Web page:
Do Product Managers Need to Know How to Code?
Recently I’ve spent quite some time recruiting a product manager. I have to admit, it is a first time experience for me, and for our team, since we’ve never had a product manager before. So it takes us some time to figure out what we want this person to look like — skills, qualities and job duties. And one of the most heated discussion is, whether the product manager should have a technical background. Neither side could convince the other so we’ve decided to put this aside.
After a few months’ interview, we still haven’t found our product manager, but we have a better insight into that question: Product managers don’t need to have a technical background, but good ones usually do. Junior ones can probably do without it but senior ones can hardly.
Let me explain. Not all product managers are equal. Senior product managers have significantly different roles and duties from junior ones. Junior product managers spend more time on detail executions — wireframes, documentations, progress check, releases, etc. It’s essentially senior product managers’ job to decide what goes into the product and how should the product evolve. They should have a vision and strategy for the product line. Obviously product managers need understand the business, target market and users and they leverage the resource they have to create most value. In order to achieve this, they need to understand the technology, because technology is a big part of the resource they can leverage.
Everyone wants the “low-hanging fruits” — product features that can create most value with least effort. They are probably easy to spot when you start a product, but as time goes on, most of them should already end up in your product. Therefore adding a new feature is always a tradeoff between the value it creates and the efforts it needs. Of course product managers can always consult engineers on the “effort it needs” but oftentimes engineers will not provide a satisfying answer. And when there are disagreements, engineers will argue against product managers, stating that the value they claim is hard to prove — which is true in most cases since it’s hard to prove the value of something when it does not exists yet.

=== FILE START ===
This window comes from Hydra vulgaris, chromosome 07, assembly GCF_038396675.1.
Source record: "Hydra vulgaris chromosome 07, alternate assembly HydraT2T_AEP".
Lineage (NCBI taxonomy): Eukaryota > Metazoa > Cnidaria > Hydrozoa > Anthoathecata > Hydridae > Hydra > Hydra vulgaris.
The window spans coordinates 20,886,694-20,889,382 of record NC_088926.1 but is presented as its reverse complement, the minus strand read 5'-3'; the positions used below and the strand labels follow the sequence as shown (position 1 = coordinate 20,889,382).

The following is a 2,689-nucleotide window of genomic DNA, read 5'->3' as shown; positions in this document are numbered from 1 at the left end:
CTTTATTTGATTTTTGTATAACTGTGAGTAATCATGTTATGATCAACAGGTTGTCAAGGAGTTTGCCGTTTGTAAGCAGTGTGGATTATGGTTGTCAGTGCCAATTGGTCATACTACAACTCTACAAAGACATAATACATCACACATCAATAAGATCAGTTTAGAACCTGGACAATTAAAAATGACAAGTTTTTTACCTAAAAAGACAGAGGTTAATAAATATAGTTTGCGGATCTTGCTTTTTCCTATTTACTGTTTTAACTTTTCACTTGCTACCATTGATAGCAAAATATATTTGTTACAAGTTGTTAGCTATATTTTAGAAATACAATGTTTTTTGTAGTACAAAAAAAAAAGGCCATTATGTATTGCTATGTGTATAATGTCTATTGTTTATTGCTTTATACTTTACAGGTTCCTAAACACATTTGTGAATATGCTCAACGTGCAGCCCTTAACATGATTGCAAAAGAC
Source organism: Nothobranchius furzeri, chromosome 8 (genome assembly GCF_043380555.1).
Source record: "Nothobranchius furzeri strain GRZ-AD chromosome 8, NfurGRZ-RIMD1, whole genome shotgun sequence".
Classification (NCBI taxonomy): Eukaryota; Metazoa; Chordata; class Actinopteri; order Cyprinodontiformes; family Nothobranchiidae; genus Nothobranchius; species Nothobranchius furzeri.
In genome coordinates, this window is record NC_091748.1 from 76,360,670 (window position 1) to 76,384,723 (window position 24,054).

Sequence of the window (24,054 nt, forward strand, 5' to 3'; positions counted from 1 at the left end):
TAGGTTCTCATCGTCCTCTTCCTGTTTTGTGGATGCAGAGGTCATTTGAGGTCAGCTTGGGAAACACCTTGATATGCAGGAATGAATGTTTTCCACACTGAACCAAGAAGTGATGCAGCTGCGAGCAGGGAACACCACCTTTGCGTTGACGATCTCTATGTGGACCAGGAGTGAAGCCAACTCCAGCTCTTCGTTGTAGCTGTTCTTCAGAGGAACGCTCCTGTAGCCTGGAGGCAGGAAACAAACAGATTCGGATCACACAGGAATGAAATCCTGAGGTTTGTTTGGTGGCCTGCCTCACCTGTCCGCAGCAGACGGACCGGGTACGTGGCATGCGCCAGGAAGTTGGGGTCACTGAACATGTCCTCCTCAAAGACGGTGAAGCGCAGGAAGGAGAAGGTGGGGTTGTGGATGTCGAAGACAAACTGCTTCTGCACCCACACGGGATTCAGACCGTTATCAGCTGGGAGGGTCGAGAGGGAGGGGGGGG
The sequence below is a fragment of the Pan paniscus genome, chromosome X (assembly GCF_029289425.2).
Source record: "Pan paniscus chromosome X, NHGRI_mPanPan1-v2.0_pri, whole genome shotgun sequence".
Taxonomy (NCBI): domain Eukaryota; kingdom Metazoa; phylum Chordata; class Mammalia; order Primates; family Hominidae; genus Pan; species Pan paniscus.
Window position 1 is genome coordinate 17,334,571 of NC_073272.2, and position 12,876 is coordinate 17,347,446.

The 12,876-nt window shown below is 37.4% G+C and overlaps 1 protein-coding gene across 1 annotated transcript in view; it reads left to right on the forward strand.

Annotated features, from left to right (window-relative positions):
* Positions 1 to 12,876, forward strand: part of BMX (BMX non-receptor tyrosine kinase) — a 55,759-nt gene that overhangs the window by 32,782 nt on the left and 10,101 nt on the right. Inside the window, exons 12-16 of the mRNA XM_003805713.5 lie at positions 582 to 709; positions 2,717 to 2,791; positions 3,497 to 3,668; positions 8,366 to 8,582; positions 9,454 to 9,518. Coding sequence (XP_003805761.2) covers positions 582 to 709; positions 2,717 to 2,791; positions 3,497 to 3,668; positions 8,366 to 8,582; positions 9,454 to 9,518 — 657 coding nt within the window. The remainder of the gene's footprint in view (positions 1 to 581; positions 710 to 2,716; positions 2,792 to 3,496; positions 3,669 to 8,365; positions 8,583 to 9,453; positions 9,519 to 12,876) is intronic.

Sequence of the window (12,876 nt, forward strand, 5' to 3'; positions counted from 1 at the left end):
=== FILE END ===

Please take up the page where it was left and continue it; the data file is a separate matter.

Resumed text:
When the cost and benefit analysis becomes nuance and product managers get mixed signals from engineers, it becomes very hard for them to make correct decisions. That’s where a technical background could really help — product managers can make decisions on their own and adjust according to the feedback from engineers, instead of totally relying on engineers.
Also, it facilitates the communication and trust. Engineers tend not to trust product managers who always ask stupid technical questions and they are tired of explaining again and again why something is difficult to implement. And these can be avoided if the product manager actually knows technology.
In addition, a tech-savvy product manager can help make sure the technology strategy does not diverge from product strategy. Product strategy has a huge influence on technical decisions and a good product managers should provide all details that could impact the technology. For example, if a product manager knows they will need a solid transaction support, he or she would make it clear to engineering team and they will probably not use MongoDB as data storage. Without technical background, a product manager will not even realise this would have a huge impact.
So should product managers learn how to code? I don’t think it will help that much if a product managers simply goes through Coding 101. Because what a product manager needs is the understanding of technical architecture and real-life software development, which only comes from years of actually doing it or working closely with people who actually do it. Learning to write if-else does not make much difference.